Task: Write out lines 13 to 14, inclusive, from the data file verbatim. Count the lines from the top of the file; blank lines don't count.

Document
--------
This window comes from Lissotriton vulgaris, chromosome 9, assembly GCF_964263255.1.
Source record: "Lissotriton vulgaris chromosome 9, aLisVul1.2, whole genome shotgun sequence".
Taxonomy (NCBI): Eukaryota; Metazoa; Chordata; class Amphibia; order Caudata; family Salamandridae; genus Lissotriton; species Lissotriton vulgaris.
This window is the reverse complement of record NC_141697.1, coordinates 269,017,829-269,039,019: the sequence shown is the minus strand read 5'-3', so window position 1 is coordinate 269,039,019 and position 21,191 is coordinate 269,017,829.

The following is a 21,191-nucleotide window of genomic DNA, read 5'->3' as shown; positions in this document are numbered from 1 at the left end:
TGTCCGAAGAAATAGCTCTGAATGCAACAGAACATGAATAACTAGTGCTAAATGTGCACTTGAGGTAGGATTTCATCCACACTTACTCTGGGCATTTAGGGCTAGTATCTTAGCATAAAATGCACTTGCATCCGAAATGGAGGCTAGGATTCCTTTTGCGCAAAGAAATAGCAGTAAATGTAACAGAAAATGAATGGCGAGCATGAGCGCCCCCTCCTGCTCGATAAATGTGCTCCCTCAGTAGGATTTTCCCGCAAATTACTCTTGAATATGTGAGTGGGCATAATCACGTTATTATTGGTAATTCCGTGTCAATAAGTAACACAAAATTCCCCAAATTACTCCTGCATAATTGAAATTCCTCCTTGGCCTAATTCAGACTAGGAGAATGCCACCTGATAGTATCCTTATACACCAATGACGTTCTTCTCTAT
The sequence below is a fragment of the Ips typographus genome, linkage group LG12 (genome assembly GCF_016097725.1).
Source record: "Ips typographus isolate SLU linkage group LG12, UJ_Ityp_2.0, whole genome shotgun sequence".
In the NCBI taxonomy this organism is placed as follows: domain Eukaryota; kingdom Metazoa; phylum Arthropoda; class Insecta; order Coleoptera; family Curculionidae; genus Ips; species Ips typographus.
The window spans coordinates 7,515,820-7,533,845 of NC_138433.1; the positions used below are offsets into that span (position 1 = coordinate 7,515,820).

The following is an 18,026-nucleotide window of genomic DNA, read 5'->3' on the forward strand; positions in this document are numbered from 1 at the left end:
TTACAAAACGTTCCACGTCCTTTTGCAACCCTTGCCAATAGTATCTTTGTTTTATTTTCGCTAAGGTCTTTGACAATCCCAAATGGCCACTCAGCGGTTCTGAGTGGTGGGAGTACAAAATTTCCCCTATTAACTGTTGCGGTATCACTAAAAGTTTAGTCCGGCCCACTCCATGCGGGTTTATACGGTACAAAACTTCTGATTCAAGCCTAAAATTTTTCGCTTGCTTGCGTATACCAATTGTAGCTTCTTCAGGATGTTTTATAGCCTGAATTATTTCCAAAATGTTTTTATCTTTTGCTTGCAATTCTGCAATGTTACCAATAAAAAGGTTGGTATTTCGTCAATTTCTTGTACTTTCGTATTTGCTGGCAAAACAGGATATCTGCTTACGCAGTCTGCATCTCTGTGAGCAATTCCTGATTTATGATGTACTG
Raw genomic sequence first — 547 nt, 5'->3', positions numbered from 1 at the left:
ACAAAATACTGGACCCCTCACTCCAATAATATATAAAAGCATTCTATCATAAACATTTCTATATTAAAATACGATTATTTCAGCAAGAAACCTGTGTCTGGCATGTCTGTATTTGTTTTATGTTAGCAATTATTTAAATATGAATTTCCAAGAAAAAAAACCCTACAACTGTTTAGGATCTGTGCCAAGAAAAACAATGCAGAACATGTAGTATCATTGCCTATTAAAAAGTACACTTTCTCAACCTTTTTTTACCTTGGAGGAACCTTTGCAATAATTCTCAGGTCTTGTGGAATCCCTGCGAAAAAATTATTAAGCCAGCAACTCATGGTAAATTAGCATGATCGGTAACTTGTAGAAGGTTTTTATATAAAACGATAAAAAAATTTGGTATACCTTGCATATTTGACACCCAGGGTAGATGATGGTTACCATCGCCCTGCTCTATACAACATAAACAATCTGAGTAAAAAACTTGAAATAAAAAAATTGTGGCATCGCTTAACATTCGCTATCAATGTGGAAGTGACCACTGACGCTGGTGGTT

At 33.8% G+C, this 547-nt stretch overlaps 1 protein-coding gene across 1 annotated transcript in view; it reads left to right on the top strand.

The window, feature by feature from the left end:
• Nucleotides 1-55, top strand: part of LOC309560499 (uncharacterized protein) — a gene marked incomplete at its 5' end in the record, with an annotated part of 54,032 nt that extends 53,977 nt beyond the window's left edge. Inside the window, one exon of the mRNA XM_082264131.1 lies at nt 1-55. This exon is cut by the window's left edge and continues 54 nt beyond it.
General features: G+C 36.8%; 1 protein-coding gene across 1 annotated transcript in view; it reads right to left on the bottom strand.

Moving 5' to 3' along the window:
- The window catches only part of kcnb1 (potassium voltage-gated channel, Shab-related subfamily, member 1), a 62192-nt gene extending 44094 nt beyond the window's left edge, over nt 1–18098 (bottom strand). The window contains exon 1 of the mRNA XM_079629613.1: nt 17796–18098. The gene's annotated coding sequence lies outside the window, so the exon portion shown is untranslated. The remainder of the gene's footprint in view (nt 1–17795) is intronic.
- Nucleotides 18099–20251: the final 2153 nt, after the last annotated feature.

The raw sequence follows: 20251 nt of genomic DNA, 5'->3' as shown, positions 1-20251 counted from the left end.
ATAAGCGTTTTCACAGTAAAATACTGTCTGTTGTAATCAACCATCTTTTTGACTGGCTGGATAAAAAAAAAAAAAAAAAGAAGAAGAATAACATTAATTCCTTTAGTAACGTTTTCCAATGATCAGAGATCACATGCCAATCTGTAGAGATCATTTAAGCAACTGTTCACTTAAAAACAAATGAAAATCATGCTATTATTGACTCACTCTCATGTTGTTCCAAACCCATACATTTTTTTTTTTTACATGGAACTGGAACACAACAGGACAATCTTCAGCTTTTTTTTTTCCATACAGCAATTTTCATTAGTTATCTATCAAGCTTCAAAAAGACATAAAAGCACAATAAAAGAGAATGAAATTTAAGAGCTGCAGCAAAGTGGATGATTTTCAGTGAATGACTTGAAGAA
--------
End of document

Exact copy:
Raw genomic sequence first — 547 nt, 5'->3', positions numbered from 1 at the left:
ACAAAATACTGGACCCCTCACTCCAATAATATATAAAAGCATTCTATCATAAACATTTCTATATTAAAATACGATTATTTCAGCAAGAAACCTGTGTCTGGCATGTCTGTATTTGTTTTATGTTAGCAATTATTTAAATATGAATTTCCAAGAAAAAAAACCCTACAACTGTTTAGGATCTGTGCCAAGAAAAACAATGCAGAACATGTAGTATCATTGCCTATTAAAAAGTACACTTTCTCAACCTTTTTTTACCTTGGAGGAACCTTTGCAATAATTCTCAGGTCTTGTGGAATCCCTGCGAAAAAATTATTAAGCCAGCAACTCATGGTAAATTAGCATGATCGGTAACTTGTAGAAGGTTTTTATATAAAACGATAAAAAAATTTGGTATACCTTGCATATTTGACACCCAGGGTAGATGATGGTTACCATCGCCCTGCTCTATACAACATAAACAATCTGAGTAAAAAACTTGAAATAAAAAAATTGTGGCATCGCTTAACATTCGCTATCAATGTGGAAGTGACCACTGACGCTGGTGGTT